FreeValve – a camless engine

Sweden is home to a little known and relatively small automotive manufacturer named Koenigsegg. They may not build a large quantity, but do build some of the most advanced supercars in the world. We’re talking carbon fiber everything, from brake calipers and wheels to the hydraulic dampened, one-piece carbon fiber doors. And for instance, the Regara – a 1500-horsepower, plug-in hybrid that doesn’t have a gearbox. Koenigsegg has a sister company named FreeValve, and the technology that they are working on is very exciting.

They have teamed up with Chinese auto manufacturer Qoros, to produce a 1.6L turbocharged engine using FreeValve technology to produce 230 horsepower and 320Nm of torque. This represents a 47% increase in power, 45% in torque and 15% reduction in fuel consumption, when compared to a traditional camshaft engine with similar specifications.

See, there’s this thing in engines known as a camshaft. It has lobes that rotate, which then, in turn, open and close the valves on the engine as it rotates. It has been in the engine since the beginning of engines. What’s good is that it works. What’s bad is that a camshaft is very analog. Essentially, the valves will never just be open or closed, there will always be an in-between stage that isn’t as efficient as it can be.

The FreeValve engine gets rid of the camshaft and the throttle body, replacing it with pneumatic actuators on top of each cylinder. This engineering break-through gives completely independent control over each cylinder and each valve. If you have four valves, sometimes it only opens two. You can’t do that with a regular camshaft, since the lobes are set to open all the valves. Freevalve can also shut down one cylinder, two cylinders, three cylinders, etc.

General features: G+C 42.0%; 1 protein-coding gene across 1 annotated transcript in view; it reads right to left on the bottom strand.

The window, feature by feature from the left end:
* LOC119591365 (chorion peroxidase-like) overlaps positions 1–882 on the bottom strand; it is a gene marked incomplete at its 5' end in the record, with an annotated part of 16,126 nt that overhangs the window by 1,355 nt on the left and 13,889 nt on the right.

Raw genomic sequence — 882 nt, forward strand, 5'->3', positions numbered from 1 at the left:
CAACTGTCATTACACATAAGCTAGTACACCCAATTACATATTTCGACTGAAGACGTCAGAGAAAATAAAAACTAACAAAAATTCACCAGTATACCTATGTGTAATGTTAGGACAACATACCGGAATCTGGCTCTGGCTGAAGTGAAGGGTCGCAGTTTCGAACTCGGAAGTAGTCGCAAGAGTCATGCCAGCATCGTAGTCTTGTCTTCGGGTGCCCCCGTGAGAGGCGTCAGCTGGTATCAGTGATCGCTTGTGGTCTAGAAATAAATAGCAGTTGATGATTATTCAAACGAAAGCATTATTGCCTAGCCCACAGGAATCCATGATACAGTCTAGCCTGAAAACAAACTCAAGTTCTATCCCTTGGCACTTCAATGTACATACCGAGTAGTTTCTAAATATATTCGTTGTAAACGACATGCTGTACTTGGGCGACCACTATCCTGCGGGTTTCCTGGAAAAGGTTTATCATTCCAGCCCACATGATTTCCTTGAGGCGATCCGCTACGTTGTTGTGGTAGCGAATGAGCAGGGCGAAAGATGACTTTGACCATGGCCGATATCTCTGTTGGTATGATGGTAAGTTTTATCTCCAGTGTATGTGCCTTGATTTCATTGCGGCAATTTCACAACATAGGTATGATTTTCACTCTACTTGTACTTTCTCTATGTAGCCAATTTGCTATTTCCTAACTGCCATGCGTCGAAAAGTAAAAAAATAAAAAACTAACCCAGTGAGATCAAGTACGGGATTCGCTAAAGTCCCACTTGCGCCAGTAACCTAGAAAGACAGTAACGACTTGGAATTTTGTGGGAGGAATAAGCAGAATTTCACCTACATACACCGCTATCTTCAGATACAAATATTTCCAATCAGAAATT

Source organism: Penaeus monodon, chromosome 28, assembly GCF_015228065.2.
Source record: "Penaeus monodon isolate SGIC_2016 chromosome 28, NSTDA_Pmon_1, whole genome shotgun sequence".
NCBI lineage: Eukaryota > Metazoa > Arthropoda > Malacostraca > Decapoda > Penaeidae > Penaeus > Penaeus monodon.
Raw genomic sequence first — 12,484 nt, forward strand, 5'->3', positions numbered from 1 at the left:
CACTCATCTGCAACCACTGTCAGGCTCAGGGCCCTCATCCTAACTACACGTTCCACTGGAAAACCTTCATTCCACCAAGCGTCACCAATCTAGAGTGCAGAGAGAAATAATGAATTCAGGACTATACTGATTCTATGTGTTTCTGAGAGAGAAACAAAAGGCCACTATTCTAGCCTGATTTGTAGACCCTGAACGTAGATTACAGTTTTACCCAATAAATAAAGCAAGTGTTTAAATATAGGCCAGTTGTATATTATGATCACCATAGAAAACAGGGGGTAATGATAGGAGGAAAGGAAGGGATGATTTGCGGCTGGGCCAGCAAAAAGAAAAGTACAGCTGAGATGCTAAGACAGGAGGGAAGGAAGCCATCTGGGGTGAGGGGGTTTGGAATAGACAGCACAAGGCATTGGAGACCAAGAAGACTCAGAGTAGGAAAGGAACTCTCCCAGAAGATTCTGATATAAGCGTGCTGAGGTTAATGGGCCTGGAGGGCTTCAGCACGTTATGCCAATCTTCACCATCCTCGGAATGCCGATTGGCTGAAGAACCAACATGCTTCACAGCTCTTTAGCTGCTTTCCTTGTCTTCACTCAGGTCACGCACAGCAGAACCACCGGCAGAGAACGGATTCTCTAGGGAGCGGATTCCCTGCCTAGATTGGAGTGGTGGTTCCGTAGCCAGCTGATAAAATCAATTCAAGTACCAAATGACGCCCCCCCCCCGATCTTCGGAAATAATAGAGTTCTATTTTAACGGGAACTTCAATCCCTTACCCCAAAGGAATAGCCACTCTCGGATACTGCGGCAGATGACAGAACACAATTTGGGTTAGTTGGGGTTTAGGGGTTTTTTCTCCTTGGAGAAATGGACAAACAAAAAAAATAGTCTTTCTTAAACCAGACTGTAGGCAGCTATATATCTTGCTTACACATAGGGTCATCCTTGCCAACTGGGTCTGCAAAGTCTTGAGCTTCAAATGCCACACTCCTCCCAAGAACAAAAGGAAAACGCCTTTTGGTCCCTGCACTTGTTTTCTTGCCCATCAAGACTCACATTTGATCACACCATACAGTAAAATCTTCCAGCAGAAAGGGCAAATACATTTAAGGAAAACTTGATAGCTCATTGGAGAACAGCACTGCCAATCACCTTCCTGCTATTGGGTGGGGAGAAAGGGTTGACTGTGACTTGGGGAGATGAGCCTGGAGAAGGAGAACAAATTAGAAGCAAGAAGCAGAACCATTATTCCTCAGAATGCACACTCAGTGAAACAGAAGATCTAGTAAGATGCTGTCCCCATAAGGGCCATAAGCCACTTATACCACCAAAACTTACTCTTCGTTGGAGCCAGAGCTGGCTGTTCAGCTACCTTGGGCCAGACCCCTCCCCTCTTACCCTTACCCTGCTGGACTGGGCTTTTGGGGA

Another great aspect is that it can run in a number of performance modes. Due to being electronically controlled, it can be switched on the fly. It is also able to run the Miller Cycle. This is a thermodynamic cycle where the engine may be run as a two- or four-stroke. Running it as a two-stroke at lower revs, would effectively improve power delivery and make 3,000 RPM feel like 6,000. Additionally, it may be run on diesel fuel, gases, or dual fuel. You can’t mix them together and expect it to work, but maybe separate tanks depending on your needs.

So here’s the most impressive part. If this technology was applied to a current engine, it will provide 30 percent more power and torque, and up to 50 percent better economy! It’s also lower and smaller than an engine with a camshaft. So, if built from scratch, a smaller displacement engine can have the power and efficiency to effectively compete with larger engines. Toss a turbocharger on there and wow!

Koenigsegg describes a camshaft as “playing a piano with a broom” while Freevalve is “playing a piano with your fingers. You get a much greater level of control.” And since it’s all independent, one cylinder or actuator can break and the engine can keep working for years.

FreeValve began development in 2000 and is on its sixth generation actuator technology, representing over a decade of development. While Qoros was established in 2007 and has been on the Chinese auto market since 2013.

Qoros will use a fleet of test engines in conjunction with FreeValve to further refine the technology to suit its own vehicle designs prior to mass production in an as-yet unnamed vehicle in the future.

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